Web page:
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Mystery over 'hidden booty' in email scam trial

Francis-Macrae takes stand, refuses to spill the beans

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Peter Francis-Macrae, the 23-year-old who's allegedly the UK's biggest spammer, has testified that he may have "over stepped the mark" in posing as an approved domain registrar at his trial at Peterborough Crown Court this week. Francis-Macrae faces a variety of charges ranging from threats to kill to fraudulent trading.

Operating from a bedroom in his father's home in the town of St. Neots, Cambs, Francis-Macrae allegedly made an estimated £1.5m through a series of domain registration scams, promoted using bulk email. He is accused of fraudulently selling unavailable .eu domains among other dubious business practices dating back five years. He's also accused of sending out fraudulent re-registration letters to UK domain owners.

Testifying on his own behalf, Francis-Macrae said he was taken back by the response to his "registration business" and conceded that he exaggerated what his company might be able to accomplish in registering .eu domains as soon as they were officially released.

"I think, under pressure on occasion I have straddled the line. I may have implied we were an accredited registrar," he told the court, local paper Cambridge Evening News reports.

Later in his testimony Francis-Macrae refused to disclose the location of an estimated £425,000 he'd earned through his domain registration activities. A number of accounts run by Francis-Macrae in the UK have been frozen and thousands in cash were seized when police raided his home but hundreds of thousands remain unaccounted. Francis-Macrae claimed Cambridgeshire police would "steal" the money if he revealed where it was hidden. He declined to answer questions from Judge Nicholas Coleman over the purpose of a trip he made to New York.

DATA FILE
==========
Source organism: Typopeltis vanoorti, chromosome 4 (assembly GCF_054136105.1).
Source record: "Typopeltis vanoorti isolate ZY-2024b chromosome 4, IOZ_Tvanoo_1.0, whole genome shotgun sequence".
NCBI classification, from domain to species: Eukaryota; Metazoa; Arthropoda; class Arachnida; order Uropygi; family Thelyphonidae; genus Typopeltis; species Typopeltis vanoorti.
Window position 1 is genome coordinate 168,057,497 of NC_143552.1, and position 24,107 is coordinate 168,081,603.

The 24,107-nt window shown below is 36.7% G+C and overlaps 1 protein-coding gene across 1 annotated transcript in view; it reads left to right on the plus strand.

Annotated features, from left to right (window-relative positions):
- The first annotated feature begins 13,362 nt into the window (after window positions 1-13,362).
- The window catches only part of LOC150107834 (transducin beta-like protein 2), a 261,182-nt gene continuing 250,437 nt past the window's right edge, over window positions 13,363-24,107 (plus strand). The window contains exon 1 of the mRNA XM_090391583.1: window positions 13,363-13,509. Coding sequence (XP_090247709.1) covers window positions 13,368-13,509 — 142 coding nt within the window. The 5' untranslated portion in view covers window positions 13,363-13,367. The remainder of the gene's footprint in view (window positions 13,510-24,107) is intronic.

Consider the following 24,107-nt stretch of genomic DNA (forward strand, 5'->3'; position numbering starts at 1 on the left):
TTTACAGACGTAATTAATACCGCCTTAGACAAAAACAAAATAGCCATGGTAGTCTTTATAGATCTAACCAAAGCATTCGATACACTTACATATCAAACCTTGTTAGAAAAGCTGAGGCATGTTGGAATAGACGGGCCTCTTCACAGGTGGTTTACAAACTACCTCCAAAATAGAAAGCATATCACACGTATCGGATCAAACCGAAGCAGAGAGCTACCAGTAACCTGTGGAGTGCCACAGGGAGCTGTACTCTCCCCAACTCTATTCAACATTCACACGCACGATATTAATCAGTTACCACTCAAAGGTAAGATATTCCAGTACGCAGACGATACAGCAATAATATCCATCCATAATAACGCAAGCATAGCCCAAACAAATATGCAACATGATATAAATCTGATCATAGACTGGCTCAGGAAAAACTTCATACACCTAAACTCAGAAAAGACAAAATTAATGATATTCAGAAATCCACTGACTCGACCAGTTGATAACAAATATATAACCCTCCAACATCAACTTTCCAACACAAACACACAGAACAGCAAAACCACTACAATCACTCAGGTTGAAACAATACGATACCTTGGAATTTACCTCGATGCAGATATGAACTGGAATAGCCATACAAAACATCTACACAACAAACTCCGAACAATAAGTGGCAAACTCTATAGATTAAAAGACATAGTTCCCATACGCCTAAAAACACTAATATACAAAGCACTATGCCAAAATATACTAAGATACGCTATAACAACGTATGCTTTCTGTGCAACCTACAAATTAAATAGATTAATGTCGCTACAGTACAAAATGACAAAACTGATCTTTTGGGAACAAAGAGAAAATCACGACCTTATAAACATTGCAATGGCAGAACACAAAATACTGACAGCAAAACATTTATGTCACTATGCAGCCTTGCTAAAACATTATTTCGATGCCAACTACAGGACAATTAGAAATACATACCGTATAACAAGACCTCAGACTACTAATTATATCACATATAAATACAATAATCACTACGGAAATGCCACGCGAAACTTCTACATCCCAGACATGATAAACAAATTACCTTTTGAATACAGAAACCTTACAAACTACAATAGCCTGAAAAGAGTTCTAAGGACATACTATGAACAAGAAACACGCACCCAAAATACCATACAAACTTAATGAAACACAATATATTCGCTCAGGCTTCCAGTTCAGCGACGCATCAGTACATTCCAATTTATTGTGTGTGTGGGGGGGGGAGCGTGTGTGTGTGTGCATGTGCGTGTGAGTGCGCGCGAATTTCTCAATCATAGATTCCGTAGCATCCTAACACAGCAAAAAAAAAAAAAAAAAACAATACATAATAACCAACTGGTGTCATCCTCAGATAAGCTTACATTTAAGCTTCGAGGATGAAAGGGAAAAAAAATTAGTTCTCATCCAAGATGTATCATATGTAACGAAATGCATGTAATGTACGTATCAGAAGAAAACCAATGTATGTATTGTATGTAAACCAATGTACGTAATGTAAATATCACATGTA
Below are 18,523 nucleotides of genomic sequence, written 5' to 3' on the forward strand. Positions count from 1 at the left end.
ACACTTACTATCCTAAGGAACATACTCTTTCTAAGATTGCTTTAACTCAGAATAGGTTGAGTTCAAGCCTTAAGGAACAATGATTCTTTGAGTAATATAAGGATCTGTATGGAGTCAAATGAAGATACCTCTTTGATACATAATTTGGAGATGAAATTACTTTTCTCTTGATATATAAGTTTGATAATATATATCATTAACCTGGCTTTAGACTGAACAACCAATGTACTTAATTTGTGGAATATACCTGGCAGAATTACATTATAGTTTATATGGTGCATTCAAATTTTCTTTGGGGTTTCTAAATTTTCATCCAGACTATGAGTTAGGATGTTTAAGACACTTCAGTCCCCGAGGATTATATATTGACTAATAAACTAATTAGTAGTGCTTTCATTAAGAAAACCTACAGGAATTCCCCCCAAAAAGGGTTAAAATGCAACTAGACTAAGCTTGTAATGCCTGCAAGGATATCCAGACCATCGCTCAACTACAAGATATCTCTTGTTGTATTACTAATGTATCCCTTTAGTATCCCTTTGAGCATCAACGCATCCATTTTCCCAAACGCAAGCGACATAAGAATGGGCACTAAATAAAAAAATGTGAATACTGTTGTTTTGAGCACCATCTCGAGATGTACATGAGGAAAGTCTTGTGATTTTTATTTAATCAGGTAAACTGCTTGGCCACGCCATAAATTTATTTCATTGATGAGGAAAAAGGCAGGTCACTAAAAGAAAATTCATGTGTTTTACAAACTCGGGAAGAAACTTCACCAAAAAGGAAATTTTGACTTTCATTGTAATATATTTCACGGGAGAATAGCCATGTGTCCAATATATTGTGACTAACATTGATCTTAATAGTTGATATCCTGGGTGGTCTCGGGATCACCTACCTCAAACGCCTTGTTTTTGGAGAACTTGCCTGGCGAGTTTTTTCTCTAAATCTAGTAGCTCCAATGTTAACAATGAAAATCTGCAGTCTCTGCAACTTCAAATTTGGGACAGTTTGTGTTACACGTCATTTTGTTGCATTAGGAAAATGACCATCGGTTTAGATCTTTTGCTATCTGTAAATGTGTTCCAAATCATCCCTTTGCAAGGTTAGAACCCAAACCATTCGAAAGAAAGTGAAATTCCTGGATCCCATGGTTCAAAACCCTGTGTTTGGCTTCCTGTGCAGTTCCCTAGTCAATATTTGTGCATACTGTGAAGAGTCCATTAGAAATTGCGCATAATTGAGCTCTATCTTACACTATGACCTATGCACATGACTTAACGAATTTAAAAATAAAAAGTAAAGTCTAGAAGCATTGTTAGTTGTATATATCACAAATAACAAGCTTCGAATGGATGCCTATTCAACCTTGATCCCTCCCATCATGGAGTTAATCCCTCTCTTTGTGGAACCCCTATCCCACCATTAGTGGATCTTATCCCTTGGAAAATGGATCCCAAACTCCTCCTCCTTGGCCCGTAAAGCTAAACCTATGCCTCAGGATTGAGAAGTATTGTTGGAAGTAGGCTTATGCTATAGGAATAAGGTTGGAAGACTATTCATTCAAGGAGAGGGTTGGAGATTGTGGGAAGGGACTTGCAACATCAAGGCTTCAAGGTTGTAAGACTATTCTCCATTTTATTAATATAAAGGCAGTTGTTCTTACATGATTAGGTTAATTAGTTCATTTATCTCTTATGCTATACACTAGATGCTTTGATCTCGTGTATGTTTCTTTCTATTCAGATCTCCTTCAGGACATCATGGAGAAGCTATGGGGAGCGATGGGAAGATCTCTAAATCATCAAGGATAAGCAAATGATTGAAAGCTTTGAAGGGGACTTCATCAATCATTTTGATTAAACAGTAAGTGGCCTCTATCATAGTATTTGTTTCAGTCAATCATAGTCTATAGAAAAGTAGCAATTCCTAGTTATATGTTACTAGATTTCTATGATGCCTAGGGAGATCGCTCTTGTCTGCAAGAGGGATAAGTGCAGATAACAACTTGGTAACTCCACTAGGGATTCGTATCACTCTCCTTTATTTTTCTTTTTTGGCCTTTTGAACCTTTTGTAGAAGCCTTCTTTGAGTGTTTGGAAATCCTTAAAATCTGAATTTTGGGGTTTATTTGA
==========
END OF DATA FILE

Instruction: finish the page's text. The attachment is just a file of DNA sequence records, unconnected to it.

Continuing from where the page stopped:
Francis-Macrae allegedly resorted to using violent verbal abuse and threats when challenged over the legitimacy of his business activities. He's accused of threatening to slit the throats of trading standards officers investigating suspected scams and of telling a police switchboard operator, who'd recently been diagnosed with cancer, that he hoped she caught the disease.

Francis-Macrae denies making separate threats to kill three people, threatening an arson attack against Cambridgeshire trading standards department, blackmail, fraudulent trading and money laundering offences. The trial, now in its fifth week, continues. ®

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